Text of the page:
\end{figure} Figure 3: Left panel: MDI snapshots (averaged over five minutes) illustrating the photospheric magnetic field during each of the three main topological phases of the blinker group. Middle panel: photospheric footprints of the magnetic topologies corresponding to the MDI images. Positive/negative magnetic point sources are labelled P/N and marked with $\oplus $/$\otimes $ symbols. Positive/negative magnetic null points are marked with $\blacktriangledown $/ $\blacktriangle $ symbols. Spines are shown as solid fieldlines, and dashed fieldlines indicate where separatrix surfaces intersect the photosphere. Separators (in the corona) are shown as dotted lines. In the final image (corresponding to 14:33 UT), fieldlines in the separatrix surface of the newly formed coronal null are shown as thin solid curves. Right panel: corresponding TRACE 1550 Å at 14:00 UT, 14:13 UT and 14:33 UT, note that the first available TRACE image is 15 min later than the MDI image.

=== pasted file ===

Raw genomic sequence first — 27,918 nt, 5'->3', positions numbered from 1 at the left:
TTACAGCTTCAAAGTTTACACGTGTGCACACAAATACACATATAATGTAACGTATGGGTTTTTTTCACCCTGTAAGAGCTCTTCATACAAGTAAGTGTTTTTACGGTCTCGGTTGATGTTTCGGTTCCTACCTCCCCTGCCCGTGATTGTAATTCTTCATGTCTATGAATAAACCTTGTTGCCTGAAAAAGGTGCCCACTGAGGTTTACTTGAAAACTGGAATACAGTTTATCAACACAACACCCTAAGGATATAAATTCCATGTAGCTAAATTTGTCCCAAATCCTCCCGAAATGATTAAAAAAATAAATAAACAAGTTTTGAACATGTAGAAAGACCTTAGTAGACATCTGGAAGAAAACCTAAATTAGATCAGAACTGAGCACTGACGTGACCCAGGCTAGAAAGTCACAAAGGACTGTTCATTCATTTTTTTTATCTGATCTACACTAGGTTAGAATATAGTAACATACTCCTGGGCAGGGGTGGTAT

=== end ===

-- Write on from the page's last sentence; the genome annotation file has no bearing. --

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The real topology in Fig. 3 has P1 as the positive source, the group N1 and N2 as one negative source, and the group N3, N4, and N5 as the other negative source. The nulls between sources within each group are spurious, i.e. artifacts of the point source approximation, and may be disregarded, along with their associated spines and separatrices. The new topology is sketched in Fig. 5b, while the main features of this final topological state are sketched in Fig. 5c. A positive upper atmosphere (coronal) null point appears in the topology at this time, and persists for over an hour, until about 15:24 UT. By upper atmosphere (coronal) null, we mean a null which does not lie on the boundary layer. The null may be located in the chromosphere, transition region or corona.